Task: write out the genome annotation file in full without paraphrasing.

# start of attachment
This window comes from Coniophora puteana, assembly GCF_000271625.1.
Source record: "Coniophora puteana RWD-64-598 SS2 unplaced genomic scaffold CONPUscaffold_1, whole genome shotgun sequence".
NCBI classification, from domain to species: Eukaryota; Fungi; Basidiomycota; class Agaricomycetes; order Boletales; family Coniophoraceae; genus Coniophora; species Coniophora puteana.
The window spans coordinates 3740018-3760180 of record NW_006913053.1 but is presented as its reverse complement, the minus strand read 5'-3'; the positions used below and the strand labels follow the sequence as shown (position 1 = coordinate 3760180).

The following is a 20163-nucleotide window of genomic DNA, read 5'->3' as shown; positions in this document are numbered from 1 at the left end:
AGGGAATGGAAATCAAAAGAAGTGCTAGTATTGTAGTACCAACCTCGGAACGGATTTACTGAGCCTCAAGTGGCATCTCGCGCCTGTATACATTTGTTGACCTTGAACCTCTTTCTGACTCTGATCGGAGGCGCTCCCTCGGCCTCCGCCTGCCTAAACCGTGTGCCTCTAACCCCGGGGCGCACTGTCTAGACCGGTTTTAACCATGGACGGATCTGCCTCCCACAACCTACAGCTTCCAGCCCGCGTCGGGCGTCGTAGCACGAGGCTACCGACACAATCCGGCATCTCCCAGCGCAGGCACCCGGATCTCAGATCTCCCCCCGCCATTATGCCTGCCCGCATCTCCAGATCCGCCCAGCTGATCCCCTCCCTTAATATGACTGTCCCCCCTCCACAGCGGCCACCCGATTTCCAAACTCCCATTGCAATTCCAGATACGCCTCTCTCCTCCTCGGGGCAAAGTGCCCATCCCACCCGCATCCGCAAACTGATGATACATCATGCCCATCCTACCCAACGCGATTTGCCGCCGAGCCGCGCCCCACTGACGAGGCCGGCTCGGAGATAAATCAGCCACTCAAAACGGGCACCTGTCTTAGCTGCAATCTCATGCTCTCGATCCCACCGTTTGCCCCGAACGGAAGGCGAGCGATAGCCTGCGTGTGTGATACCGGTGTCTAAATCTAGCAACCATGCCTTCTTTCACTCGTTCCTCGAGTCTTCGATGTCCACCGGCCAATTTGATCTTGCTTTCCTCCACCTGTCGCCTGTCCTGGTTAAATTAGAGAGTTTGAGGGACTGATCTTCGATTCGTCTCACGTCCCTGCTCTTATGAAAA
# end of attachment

This window comes from Coniophora puteana, assembly GCF_000271625.1.
Source record: "Coniophora puteana RWD-64-598 SS2 unplaced genomic scaffold CONPUscaffold_1, whole genome shotgun sequence".
NCBI classification, from domain to species: Eukaryota; Fungi; Basidiomycota; class Agaricomycetes; order Boletales; family Coniophoraceae; genus Coniophora; species Coniophora puteana.
The window spans coordinates 3740018-3760180 of record NW_006913053.1 but is presented as its reverse complement, the minus strand read 5'-3'; the positions used below and the strand labels follow the sequence as shown (position 1 = coordinate 3760180).

The following is a 20163-nucleotide window of genomic DNA, read 5'->3' as shown; positions in this document are numbered from 1 at the left end:
AGGGAATGGAAATCAAAAGAAGTGCTAGTATTGTAGTACCAACCTCGGAACGGATTTACTGAGCCTCAAGTGGCATCTCGCGCCTGTATACATTTGTTGACCTTGAACCTCTTTCTGACTCTGATCGGAGGCGCTCCCTCGGCCTCCGCCTGCCTAAACCGTGTGCCTCTAACCCCGGGGCGCACTGTCTAGACCGGTTTTAACCATGGACGGATCTGCCTCCCACAACCTACAGCTTCCAGCCCGCGTCGGGCGTCGTAGCACGAGGCTACCGACACAATCCGGCATCTCCCAGCGCAGGCACCCGGATCTCAGATCTCCCCCCGCCATTATGCCTGCCCGCATCTCCAGATCCGCCCAGCTGATCCCCTCCCTTAATATGACTGTCCCCCCTCCACAGCGGCCACCCGATTTCCAAACTCCCATTGCAATTCCAGATACGCCTCTCTCCTCCTCGGGGCAAAGTGCCCATCCCACCCGCATCCGCAAACTGATGATACATCATGCCCATCCTACCCAACGCGATTTGCCGCCGAGCCGCGCCCCACTGACGAGGCCGGCTCGGAGATAAATCAGCCACTCAAAACGGGCACCTGTCTTAGCTGCAATCTCATGCTCTCGATCCCACCGTTTGCCCCGAACGGAAGGCGAGCGATAGCCTGCGTGTGTGATACCGGTGTCTAAATCTAGCAACCATGCCTTCTTTCACTCGTTCCTCGAGTCTTCGATGTCCACCGGCCAATTTGATCTTGCTTTCCTCCACCTGTCGCCTGTCCTGGTTAAATTAGAGAGTTTGAGGGACTGATCTTCGATTCGTCTCACGTCCCTGCTCTTATGAAAA